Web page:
Agencies ask for References
When agencies ask for references – this is the 3rd part in a series of articles called Hitting Agents for Six.
What to Do When Agencies Ask for References
Another tactic (or trick) is for an agency to contact the contractor saying that they want to take some references.
You will of course reply that you would prefer to give the references when you have a definite job interview.
They will of course reply that there are some employers who will not even see you without the agency having ask for references for you.
Except for naive contractors (and there must be plenty of them or agents would have given this up long ago), you both know that this is a trick (or tactic) to obtain the names of your old bosses, or, in the agent’s eyes, people who hire contractors.
What You Tell them When the Ask for References
The first thing to say to the agent is that you are happy to supply references. However, only when they get you a definite job interview.
If they do happen to get you a job interview, you can decide whether to give them references or not. It is best to say that you will supply them at the interview.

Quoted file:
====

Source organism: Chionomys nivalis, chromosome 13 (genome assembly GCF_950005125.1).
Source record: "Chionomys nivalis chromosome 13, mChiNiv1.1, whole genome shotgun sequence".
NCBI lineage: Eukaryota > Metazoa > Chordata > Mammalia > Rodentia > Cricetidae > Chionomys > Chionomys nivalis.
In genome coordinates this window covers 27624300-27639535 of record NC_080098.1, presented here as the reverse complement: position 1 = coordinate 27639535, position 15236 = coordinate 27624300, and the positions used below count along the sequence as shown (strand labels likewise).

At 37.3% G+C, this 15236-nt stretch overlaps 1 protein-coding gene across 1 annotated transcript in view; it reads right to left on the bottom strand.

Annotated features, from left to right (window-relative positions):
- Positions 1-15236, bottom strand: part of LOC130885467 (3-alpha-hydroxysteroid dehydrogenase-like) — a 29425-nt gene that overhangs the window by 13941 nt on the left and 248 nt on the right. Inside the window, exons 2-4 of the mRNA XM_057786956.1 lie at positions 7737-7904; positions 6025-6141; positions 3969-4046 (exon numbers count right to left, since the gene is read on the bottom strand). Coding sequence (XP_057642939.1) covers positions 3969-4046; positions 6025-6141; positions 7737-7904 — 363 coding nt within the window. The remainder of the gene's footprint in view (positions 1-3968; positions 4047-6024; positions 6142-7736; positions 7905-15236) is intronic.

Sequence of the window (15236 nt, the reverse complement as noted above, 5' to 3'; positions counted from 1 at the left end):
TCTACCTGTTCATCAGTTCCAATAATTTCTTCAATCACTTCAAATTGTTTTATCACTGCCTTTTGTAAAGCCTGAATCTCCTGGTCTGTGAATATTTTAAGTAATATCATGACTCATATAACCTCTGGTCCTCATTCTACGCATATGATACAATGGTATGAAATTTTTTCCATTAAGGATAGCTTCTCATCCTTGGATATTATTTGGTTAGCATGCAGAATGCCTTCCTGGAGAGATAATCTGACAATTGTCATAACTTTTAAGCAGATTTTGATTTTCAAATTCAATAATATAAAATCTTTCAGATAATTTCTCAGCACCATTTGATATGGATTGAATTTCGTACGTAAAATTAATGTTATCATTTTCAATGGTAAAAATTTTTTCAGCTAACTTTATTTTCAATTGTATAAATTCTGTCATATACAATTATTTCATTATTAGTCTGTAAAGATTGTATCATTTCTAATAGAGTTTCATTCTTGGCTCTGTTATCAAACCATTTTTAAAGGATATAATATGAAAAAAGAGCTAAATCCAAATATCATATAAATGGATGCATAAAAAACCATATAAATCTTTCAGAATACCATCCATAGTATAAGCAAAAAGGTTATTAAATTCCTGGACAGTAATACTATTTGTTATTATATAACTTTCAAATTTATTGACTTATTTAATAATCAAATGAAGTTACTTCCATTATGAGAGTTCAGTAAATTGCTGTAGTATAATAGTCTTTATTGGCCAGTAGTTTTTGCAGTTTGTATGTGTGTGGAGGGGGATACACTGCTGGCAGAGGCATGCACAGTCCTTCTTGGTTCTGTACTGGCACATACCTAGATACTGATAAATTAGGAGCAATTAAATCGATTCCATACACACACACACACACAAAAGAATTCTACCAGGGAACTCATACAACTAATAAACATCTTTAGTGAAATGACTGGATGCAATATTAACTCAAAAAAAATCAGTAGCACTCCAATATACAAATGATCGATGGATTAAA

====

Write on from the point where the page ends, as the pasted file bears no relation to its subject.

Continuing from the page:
The agent might well say that the employer needs will ask for references before they’ll even see you. It is almost certain (99% sure) that the employer has made no such request.
Ask for Address
Just ask for the employer’s email or address. Or say that you’ll send a copy to the employer in a registered envelope.
You could of course just tell the agent to ‘get lost’ in the beginning. Because, if they are up to this, then don’t have very much and are getting pretty desperate anyway.
Even agents don’t like to do this unless they’re getting desperate. It is better to keep everyone ‘sweet’ if you can, though, without giving anything away.
Clear It First
When it does come to references, though, many contractors worry about whether they can get references from their old bosses.
That’s why you should never give their names unless you have cleared it with them beforehand.
When agencies ask for references, many contractors just give the names of friends that they have worked with. Agencies never do their homework.
All they want to do is tell the employer that they have had ‘very good references’ for the person that they are putting forward.
They don’t really want to look too closely and don’t know what questions to ask anyway.
Here are parts 1 and 2 of the series Hitting Agents for Six.